More than half of the world has the ability to produce electricity from hydrogen, the most abundant and cheapest form of fuel, but it’s a notoriously difficult and costly process.
The challenge has been to turn hydrogen into electricity for more than a decade, but recent advances in fuel cell technology have made the process much more efficient and cost-effective.
Now, the first commercial hydrogen fuel cell system is being developed in California and the U.K. The goal is to become a major energy source in the future, and hydrogen is already being used in power stations across the globe.
The latest breakthrough is that scientists at the California Institute of Technology (Caltech) have made an electron configuration for producing hydrogen from the most expensive and abundant form of the gas.
That configuration uses a nickel-based electron that emits electrons at a certain wavelength.
By adding a nickel atom to that arrangement, scientists have created an electron that can emit electrons at different frequencies.
The resulting combination, called the “bismuth atom,” is a key ingredient in a variety of commercially available hydrogen fuelcell systems, including those in which a nickel core is added to the nickel-electron configuration.
Caltech is a co-organizer of the hydrogen fuel cycle, which has been studied extensively and is considered to be a potential breakthrough in the field.
But what about a few other technologies?
How does this work?
It depends on the electron configuration and the wavelength, says Robert Hickey, professor of chemistry at Caltech.
“We’re using this electron configuration in a very specific way, and we’ve got a very high energy absorption band around the nickel atom,” Hickey says.
Hickey is the senior author of a paper describing the new configuration.
The bismuth ion is a nonmetal atom, which is why it’s so useful for the hydrogen cycle.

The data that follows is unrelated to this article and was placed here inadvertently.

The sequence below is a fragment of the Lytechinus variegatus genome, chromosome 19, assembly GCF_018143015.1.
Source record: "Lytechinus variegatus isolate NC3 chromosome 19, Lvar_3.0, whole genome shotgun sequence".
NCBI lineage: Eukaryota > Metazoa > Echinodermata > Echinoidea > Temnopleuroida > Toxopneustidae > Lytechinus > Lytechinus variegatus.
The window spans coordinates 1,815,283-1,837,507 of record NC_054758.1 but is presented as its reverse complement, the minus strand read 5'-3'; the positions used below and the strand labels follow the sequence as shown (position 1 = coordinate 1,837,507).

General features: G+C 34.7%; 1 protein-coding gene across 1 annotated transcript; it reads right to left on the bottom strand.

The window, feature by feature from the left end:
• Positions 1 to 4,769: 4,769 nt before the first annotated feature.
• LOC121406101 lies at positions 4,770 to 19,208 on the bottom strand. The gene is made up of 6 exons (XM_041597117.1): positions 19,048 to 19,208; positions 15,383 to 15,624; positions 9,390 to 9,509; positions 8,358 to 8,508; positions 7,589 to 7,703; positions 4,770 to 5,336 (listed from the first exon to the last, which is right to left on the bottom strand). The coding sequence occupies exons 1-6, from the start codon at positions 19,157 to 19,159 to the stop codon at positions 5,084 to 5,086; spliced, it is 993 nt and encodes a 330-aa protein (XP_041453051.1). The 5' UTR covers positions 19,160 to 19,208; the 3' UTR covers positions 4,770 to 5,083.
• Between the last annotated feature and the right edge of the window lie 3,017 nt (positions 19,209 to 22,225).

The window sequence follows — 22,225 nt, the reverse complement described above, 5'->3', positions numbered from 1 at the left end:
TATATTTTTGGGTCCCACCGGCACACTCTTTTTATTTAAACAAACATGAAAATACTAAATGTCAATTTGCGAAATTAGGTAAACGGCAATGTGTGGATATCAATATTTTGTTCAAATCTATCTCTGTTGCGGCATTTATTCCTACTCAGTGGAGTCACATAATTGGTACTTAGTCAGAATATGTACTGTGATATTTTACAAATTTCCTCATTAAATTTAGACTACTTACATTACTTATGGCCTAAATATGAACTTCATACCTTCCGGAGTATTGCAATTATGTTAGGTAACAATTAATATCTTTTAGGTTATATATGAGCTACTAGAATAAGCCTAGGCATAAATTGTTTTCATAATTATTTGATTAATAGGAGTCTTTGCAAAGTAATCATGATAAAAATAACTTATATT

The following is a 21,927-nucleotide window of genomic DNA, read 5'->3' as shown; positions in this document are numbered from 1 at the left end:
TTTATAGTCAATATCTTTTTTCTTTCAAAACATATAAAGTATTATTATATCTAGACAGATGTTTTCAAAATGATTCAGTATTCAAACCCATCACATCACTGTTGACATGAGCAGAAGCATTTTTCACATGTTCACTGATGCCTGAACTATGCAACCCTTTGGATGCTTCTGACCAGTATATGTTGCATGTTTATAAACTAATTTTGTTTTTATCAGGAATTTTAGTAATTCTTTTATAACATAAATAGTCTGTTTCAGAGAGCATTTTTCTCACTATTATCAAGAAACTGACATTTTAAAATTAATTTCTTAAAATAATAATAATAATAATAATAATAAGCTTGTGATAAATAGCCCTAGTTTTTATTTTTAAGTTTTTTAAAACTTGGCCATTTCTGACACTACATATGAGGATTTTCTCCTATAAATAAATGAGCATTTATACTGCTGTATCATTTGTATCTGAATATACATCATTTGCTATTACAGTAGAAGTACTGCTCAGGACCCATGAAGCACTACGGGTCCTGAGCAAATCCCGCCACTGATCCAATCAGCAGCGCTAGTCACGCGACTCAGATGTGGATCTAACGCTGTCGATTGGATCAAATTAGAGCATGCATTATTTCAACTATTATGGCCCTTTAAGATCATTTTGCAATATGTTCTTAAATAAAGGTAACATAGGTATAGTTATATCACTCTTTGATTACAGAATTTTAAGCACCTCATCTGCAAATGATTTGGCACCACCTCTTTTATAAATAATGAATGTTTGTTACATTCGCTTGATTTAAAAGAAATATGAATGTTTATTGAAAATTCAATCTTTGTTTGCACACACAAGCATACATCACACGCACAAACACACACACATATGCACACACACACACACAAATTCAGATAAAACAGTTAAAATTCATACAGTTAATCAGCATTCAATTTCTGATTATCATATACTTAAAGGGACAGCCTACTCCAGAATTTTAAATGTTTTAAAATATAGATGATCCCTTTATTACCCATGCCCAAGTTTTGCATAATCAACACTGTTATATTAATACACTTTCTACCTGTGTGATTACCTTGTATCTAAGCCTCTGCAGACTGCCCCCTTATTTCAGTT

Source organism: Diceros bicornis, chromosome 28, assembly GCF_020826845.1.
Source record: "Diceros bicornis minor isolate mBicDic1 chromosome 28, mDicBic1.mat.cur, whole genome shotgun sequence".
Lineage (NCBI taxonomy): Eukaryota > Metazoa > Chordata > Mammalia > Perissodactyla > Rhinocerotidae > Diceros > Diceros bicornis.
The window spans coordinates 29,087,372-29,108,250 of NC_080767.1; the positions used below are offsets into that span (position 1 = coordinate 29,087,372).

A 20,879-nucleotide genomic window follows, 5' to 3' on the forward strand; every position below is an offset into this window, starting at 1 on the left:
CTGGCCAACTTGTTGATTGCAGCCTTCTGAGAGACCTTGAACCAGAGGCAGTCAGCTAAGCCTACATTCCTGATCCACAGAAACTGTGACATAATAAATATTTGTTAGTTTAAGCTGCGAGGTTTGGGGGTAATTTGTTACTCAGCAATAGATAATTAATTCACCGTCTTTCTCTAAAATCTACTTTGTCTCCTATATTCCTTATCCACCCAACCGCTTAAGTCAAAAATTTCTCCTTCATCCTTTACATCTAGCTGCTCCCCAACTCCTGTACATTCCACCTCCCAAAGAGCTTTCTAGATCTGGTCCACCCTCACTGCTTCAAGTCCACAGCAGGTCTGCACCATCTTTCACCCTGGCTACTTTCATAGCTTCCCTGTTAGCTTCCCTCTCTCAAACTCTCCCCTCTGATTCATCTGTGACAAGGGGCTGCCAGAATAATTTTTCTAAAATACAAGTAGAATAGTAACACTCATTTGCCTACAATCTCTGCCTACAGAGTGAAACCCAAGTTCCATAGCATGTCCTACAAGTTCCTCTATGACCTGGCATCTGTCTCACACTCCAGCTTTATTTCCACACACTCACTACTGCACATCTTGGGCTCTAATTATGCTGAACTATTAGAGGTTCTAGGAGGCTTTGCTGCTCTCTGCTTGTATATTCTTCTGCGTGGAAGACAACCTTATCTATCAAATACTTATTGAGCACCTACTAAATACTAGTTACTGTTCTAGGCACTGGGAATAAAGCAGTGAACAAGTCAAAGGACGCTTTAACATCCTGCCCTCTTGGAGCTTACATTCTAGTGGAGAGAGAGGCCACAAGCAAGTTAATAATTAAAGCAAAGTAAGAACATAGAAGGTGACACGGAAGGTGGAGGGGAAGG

Its spin can be used to steer the electron spin, which, in turn, can be important for the electrical behavior of the atom.
Hicky says that although bismoxides are known for their high electron absorption bands, they are extremely rare in nature.
That means they don’t form in the normal way, which means they are much more likely to form in highly structured structures.
“These bismutide atoms have a very, very high absorption band and we can use it to steer a magnetic field,” Hicky said.
“It’s really a key factor in the energy efficiency of these systems.”
The new arrangement can produce hydrogen using nickel atoms as the electron arrangement, and the system can be converted to a commercially available battery.
Hicking says that the device could be a major step toward producing a commercially viable hydrogen fuel-cell system.
“This new electron configuration is really a major breakthrough for this research,” he says.
“But it’s also really exciting for hydrogen.”
He says the team is now working on designing a better, simpler, and cheaper electron configuration that could be used in a fuel cell.
“That will make it much more feasible to make the device in the next few years,” he said.
The electron configuration was discovered by Caltech doctoral student David Smith, who is now a senior research associate at the company that developed the electron design.
“There’s a lot we still don’t know about the electron system, but we think we’re on the right track,” Smith said.
Smith is also an expert in materials chemistry, and his research is focused on the properties of non-metal oxides and carbon atoms.
He says that because the electron structure is such a key element of the system, “the fact that we’ve discovered this one particular electron configuration makes it the gold standard in this type of research.”
The paper describing this research was published in the journal Nature Communications.
CalTech is also a founding member of the National Science Foundation (NSF), which has awarded about $30 million in grants for the past decade to study and advance the science of the chemical and electrical properties of these non-metallic compounds.